In the years since her mother's death, the house had become entirely Lucinda's. Almost nothing of her mother's remained, except some old framed photographs on the mantelpiece, half a dozen carefully packed cartons of highly collectible memorabilia, and eight or nine photo albums that had been started in the early forties and covered nearly thirty years of a remarkable career, and random, almost incidental, family moments.


Excerpted from Fresh Air by Charlotte Allen Copyright © 2003 by Harlequin Enterprises Ltd.
Excerpted by permission. All rights reserved. No part of this excerpt may be reproduced or reprinted without permission in writing from the publisher.

Full Text Reviews
Appeared in Publishers Weekly on 2003-03-31:
Spunky nine-year-old Katanya Taylor, from Harlem, moves in with agoraphobic Lucinda Hunter, in Connecticut, when Katanya's original Fresh Air Fund matchup for a two-week vacation goes awry. At the start of this tale of reawakening and reconciliation-Vale Allen's 37th novel-young Katanya opens up 46-year-old Lucinda's life, breathing fresh air into her staid existence. Lucinda's world once revolved around her mother, Lily, who lived a rags-to-riches saga as a Hollywood star. Lily's untimely death from breast cancer left 19-year-old Lucinda-recently graduated from Yale with successful screenplays already under her belt-both orphaned and wealthy, with unanswered questions about her absent father, who she has come to learn was partly black. Her subsequent history-after the loss of her mother and a failed love affair, she becomes a total recluse-is not entirely credible, and now, 27 years later, it's hard to believe that a few encounters with Katanya could cure such a deeply rooted problem. Yet the author builds a poignant story out of Lucinda's search for her black roots and the family that she never knew. And Katanya, with her bright outlook on life, street smarts and spirited personality, is a delightful character. Despite the rather schematic fictional world Allen creates, the fluidity of her prose and her easy narrative skills are persuasive, and there's no doubt that readers will find her characters immensely appealing. (Apr.) (c) Copyright PWxyz, LLC. All rights reserved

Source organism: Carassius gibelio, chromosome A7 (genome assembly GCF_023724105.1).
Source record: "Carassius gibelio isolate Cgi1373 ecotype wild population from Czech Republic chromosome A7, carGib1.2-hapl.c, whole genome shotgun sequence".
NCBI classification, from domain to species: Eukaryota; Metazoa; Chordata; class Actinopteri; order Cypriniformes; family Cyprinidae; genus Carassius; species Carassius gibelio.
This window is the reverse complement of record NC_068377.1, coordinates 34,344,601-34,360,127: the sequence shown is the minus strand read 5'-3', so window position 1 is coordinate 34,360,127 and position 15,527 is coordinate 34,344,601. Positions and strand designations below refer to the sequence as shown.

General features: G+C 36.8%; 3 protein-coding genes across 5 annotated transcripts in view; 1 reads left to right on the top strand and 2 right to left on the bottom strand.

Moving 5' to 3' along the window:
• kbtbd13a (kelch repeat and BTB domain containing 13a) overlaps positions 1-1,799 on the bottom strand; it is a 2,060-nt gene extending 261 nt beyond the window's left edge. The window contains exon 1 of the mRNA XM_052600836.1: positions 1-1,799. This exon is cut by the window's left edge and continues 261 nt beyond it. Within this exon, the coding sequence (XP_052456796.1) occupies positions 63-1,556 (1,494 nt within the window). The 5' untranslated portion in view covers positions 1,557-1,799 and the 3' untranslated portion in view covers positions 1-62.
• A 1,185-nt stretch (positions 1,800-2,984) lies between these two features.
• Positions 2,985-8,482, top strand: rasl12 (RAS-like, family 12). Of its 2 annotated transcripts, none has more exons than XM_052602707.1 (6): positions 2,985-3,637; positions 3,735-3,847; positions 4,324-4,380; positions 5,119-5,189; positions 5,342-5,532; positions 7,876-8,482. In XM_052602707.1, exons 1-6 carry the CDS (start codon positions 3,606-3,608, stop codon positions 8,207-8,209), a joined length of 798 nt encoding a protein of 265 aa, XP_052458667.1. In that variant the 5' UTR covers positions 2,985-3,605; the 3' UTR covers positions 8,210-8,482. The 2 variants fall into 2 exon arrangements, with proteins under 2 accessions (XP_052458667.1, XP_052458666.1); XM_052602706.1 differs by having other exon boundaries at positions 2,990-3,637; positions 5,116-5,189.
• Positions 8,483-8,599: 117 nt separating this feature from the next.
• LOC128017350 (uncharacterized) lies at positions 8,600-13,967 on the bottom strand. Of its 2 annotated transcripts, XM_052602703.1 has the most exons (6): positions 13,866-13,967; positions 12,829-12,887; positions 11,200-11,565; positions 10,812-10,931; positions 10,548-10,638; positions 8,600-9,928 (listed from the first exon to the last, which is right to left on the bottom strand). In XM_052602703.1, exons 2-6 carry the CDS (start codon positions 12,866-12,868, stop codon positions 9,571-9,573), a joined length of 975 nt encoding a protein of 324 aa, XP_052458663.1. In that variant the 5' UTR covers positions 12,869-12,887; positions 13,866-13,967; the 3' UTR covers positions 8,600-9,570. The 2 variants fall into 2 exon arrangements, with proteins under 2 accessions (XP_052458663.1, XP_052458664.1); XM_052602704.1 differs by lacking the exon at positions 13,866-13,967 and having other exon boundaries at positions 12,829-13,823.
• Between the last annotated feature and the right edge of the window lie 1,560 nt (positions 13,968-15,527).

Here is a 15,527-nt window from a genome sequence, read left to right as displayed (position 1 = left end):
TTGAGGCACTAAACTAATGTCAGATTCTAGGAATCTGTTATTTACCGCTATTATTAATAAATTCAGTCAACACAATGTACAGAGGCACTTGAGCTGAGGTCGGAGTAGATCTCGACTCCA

Main Description
A New York Times Bestselling Author Lucinda Hunter has been alone in the Connecticut farmhouse that was once her mother's. Her life has become a small thing. One July morning as she sits near the window, something in the garden catches her eye: a little girl in shorts and a t-shirt, her bare feet in outsize sneakers. Taken with the girl's sweet nature and generosity of spirit, Lucinda gradually finds herself drawn back into the world.
Unpaid Annotation
In this complex story about uncovering the past, it takes a little girl's spirit to open a screenwriter's heart when she learns that her father was a black man who died in the Korean War.